Leslee Cooper - CACR Admin Director, got me an awesome student intern (NaLette Brodnax) for docs work!

Many, many people who answered nosy questions about their NTP usage.

Mark Atwood -- Took the handoff as NTPSec Project Manager

Daniel Franke -- Took the handoff in as NTPSec ISO

Many other people I've failed to name.

NTP Classic

Two administrative staff.

One fundraiser.

One developer.


2-4 semi-active community members.

Rescue Team

Susan Sons,  PM / ISO

Eric Raymond,  lead dev

Gary Miller,  developer

NaLette Brodnax,  docs

Amar Takhar.  tools dev


...and a handful of concerned community members.

Much to my personal disappointment...

...I didn't find myself writing code on this one.

It turned out that I had some great (read: better than me) systems programmers to hand, including a more experienced software architect.

I was able to help out with some specific information security concerns, in my role as Information Security Officer, and play Security Architect as needed, but my biggest impact was undoubtedly making the project run...

What it takes to manage a

critical software rescue:

  • Deep understanding of the problem domain, of software engineering process in general, and of people.
    The worst mistake one can make is to misidentify the problem.
  • Relationships: find the right people at the right time.
  • A little resilience: always be calm, ready to adapt, and between your team and as much of the chaos as possible.
  • EITHER coding and software architecture expertise OR a close, long-standing working relationship with a coder and software architect who will be key to the rescue.

I can't teach you my whole process in this talk, but...

  • When Sputnik crashes down on your head, resist the urge to react immediately, unless it's to prevent immediate loss of life.  Gather information, start identifying the problem and scoping a response, and talk to people.
  • Do not try to make a smooth-running project with no margin for error.  Planning for drama and messiness and being able to absorb it is a winning strategy.
  • Write.  Write down your background planning, your thinking, your project scope.  Then, communicate people face-to-face (or by teleconference) and follow up in writing.
  • Be kinder to everyone than you need to be, be empathetic even when people are being wrong.  Not because you're a sap, because it's how you get people to do things you want.

So, how did the story end?

As of October 2016...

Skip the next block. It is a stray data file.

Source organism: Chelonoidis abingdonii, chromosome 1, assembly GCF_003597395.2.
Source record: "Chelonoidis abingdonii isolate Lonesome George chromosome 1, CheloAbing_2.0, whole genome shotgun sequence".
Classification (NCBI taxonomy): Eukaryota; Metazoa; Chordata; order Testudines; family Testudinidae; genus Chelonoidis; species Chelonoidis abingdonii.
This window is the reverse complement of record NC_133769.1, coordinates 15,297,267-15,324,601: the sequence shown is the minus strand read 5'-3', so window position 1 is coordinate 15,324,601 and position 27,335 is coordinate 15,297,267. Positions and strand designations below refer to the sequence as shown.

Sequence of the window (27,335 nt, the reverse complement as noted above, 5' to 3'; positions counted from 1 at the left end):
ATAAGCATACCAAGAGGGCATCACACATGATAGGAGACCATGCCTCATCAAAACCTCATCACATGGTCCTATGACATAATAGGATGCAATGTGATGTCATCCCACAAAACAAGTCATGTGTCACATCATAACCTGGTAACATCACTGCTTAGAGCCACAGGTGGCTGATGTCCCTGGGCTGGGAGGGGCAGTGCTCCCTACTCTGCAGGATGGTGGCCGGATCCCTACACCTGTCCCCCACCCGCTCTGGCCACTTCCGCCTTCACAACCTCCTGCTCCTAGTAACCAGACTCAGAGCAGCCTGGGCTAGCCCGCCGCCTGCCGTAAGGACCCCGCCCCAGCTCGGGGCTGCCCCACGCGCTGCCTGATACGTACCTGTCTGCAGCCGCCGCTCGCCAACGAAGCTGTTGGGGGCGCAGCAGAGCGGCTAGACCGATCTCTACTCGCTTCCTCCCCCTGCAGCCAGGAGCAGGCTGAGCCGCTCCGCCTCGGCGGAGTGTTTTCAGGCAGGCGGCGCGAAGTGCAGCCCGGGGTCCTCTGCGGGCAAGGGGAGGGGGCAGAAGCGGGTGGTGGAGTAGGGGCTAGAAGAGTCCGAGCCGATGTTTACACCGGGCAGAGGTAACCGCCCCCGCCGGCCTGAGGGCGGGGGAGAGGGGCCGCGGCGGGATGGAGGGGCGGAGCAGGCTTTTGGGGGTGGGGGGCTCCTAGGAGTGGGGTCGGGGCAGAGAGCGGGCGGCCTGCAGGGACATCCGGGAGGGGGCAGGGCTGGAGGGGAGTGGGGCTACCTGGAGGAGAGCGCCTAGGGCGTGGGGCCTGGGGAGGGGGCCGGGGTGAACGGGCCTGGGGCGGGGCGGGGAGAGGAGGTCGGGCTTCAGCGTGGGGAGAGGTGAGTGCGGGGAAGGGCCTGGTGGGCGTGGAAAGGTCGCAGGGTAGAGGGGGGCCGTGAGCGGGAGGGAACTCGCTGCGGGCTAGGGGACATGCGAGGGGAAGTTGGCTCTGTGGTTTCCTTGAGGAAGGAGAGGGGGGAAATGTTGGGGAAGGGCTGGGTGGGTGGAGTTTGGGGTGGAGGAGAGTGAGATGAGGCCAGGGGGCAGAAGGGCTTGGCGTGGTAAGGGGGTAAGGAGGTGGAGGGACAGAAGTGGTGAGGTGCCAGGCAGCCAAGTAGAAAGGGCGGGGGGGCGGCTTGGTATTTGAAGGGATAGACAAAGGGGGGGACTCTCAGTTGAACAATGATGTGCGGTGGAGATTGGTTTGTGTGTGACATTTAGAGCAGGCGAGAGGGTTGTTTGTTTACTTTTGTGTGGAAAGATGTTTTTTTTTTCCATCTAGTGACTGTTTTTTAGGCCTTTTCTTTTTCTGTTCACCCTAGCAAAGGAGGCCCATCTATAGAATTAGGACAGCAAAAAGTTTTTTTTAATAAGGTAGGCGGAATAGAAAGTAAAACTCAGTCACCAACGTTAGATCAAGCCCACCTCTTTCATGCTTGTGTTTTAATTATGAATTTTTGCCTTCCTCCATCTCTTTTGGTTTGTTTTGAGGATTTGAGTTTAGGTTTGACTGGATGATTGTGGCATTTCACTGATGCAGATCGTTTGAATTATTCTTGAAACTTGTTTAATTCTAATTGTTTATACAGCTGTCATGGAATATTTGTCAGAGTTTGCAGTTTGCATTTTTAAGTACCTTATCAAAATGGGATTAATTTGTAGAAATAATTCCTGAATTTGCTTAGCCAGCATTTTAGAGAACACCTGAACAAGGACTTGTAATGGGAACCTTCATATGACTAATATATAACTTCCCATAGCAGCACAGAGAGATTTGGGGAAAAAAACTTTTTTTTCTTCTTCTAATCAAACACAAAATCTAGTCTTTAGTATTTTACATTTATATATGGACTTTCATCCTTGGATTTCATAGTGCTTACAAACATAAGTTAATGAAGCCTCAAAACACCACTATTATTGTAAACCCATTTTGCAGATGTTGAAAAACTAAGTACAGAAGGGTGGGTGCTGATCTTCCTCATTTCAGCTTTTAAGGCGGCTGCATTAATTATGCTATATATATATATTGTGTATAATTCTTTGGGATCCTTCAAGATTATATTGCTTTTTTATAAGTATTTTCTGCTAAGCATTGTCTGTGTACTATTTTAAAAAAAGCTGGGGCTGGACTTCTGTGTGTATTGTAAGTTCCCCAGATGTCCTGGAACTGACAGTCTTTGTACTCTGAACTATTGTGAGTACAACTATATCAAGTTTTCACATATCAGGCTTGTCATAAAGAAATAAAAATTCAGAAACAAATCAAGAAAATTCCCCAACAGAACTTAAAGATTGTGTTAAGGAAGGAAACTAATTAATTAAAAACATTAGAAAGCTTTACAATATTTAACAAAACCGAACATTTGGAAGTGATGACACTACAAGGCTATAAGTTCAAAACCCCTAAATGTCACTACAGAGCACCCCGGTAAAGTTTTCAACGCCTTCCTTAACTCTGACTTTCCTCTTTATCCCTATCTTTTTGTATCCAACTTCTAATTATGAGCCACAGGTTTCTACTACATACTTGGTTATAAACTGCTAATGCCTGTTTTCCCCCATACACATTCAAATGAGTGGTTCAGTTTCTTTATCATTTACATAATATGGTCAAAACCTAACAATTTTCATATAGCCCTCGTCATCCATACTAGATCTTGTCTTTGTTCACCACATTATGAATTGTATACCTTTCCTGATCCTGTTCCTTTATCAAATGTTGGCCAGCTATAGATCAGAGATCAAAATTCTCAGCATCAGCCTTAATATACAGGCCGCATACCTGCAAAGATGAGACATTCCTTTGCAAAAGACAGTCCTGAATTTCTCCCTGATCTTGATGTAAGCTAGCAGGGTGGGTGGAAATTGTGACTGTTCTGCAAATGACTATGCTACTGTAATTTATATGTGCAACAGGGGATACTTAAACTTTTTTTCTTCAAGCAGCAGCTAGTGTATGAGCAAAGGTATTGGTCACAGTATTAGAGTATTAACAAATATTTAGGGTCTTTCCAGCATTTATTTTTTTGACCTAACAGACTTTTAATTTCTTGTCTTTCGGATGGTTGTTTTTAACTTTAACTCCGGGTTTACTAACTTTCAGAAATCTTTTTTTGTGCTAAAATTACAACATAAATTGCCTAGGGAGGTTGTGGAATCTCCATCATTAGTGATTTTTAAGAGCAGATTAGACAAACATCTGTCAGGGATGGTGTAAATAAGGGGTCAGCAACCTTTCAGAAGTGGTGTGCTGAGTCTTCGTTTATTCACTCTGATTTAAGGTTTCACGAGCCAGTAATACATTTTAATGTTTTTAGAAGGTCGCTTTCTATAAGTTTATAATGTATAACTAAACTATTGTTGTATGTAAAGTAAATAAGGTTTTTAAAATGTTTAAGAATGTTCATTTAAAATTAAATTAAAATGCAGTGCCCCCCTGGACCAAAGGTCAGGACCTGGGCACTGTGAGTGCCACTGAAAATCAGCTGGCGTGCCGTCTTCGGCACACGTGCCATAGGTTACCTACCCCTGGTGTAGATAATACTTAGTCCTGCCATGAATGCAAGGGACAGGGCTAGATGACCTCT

• NTPSec has a team of two senior developers, one experienced project manager, one junior developer, one information security officer, and one toolchain maintainer-slash-sysadmin, aided by about a dozen interested and engaged community members.
  • Due to a reduction in code of over 2/3 (from 227kLOC to 74kLOC), NTPSec was immune to over 50% of NTP Classic vulns BEFORE discovery in the last year.
  • NTPSec patches security vulnerabilities, on average, within less than 12 hours after discovery.  Note that publication is sometimes slowed to coordinate with NTP Classic releases.
  • NTPSec's vulnerability response has pressured NTP Classic to speed up their response from months-to-years to days-to-weeks upon threats of funders pulling out.

I moved on...

NTPSec's core team has been through a lot, but we still meet up about once a year and hang out, because it was a wild ride with good people.  I was given an emeritus title when I stepped down last spring, in the hope that I'd remain "part of the family".

There is still so much vulnerable infrastructure software...

Pony Factor

How many currently active committers account for >50% of the code base?

Based on research by Daniel Gruno of

Why does it matter?

  • NTP
  • OpenSSL (think Heartbleed)
  • Bash (think Shellshock)
  • Costs of personnel turnover
  • Costs of neglect
  • Risk of malicious compromise

Active committers in widely used OSS projects:

Image credit: Dave Nalley

The sky is falling...

...but it's going to be okay.

This is what I do.

What I want from you is a little bit of help.

Do something about crumbling, insecure internet infrastructure

Questions/comments/etc welcome:

Many Thanks!

To Wikimedia Foundation for their awesome library of freely reusable media, which spared you from my toddler-like drawing ability.

To Indiana University's Center for Applied Cybersecurity Research, and specifically the NSF-funded Center for Trustworthy Scientific Cyberinfrastructure, who funded the NTP Rescue project.  Also to the Internet Civil Engineering Institute, who aided with organization and developer resources.

To O'Reilly, for bringing me here to tell you this story.

To the NTP Security Project team, who made sure the rescue effort didn't go to waste.  NTPSec is poised to replace NTP classic in the coming year in installations around the world.

To the countless individual humans along the way who did NOT say

"this is somebody else's problem".

Using and Sharing This Work:

Creative Commons License  Saving Time by Susan Sons is licensed under a Creative Commons Attribution-ShareAlike 4.0 International License.